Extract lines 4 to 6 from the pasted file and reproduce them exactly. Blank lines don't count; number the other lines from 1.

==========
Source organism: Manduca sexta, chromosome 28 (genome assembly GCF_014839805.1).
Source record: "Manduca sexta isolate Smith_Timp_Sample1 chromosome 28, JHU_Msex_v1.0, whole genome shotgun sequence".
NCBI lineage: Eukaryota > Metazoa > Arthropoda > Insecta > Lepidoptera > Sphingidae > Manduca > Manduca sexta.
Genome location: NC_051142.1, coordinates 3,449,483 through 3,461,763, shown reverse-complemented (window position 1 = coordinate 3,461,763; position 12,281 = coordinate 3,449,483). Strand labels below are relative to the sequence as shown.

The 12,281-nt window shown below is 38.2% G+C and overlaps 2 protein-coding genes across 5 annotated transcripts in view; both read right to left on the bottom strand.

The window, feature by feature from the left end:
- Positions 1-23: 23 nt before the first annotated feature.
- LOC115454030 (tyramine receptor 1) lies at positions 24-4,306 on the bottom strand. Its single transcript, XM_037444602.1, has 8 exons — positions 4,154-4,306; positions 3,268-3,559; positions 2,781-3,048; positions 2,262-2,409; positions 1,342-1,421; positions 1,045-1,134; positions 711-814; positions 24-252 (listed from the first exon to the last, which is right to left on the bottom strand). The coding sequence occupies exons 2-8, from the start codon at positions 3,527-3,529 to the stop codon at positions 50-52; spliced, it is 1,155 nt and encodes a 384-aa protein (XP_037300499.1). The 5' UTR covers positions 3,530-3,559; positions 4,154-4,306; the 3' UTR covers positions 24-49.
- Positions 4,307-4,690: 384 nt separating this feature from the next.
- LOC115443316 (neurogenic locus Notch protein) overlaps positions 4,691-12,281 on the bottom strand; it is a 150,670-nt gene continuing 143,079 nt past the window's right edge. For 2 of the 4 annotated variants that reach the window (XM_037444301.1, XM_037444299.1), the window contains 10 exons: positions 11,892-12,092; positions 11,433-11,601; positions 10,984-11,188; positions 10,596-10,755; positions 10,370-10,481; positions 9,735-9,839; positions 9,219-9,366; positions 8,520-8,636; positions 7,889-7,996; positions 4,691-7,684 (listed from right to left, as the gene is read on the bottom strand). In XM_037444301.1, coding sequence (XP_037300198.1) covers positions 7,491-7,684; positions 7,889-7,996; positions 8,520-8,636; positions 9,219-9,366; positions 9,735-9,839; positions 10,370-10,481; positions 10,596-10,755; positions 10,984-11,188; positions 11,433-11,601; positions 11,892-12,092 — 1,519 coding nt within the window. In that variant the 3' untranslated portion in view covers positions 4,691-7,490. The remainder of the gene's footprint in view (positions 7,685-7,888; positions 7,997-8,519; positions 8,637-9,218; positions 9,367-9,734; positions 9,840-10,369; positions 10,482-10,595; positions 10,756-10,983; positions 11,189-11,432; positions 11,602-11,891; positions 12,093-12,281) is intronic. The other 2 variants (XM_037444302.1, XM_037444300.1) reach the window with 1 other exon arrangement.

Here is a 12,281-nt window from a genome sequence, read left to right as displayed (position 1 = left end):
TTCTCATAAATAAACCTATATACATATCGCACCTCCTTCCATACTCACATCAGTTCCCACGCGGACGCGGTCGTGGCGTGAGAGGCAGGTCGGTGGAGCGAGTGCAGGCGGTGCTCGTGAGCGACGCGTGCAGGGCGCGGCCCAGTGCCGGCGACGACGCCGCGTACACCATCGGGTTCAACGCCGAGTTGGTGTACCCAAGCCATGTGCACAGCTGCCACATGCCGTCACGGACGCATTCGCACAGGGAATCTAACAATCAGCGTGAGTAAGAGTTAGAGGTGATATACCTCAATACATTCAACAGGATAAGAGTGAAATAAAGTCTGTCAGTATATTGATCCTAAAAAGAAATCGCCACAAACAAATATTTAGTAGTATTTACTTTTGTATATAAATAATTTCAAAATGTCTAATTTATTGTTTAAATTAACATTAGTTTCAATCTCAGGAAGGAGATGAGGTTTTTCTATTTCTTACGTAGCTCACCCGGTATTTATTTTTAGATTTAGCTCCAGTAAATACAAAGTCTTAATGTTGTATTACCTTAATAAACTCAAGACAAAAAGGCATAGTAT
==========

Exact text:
Genome location: NC_051142.1, coordinates 3,449,483 through 3,461,763, shown reverse-complemented (window position 1 = coordinate 3,461,763; position 12,281 = coordinate 3,449,483). Strand labels below are relative to the sequence as shown.

The 12,281-nt window shown below is 38.2% G+C and overlaps 2 protein-coding genes across 5 annotated transcripts in view; both read right to left on the bottom strand.

The window, feature by feature from the left end: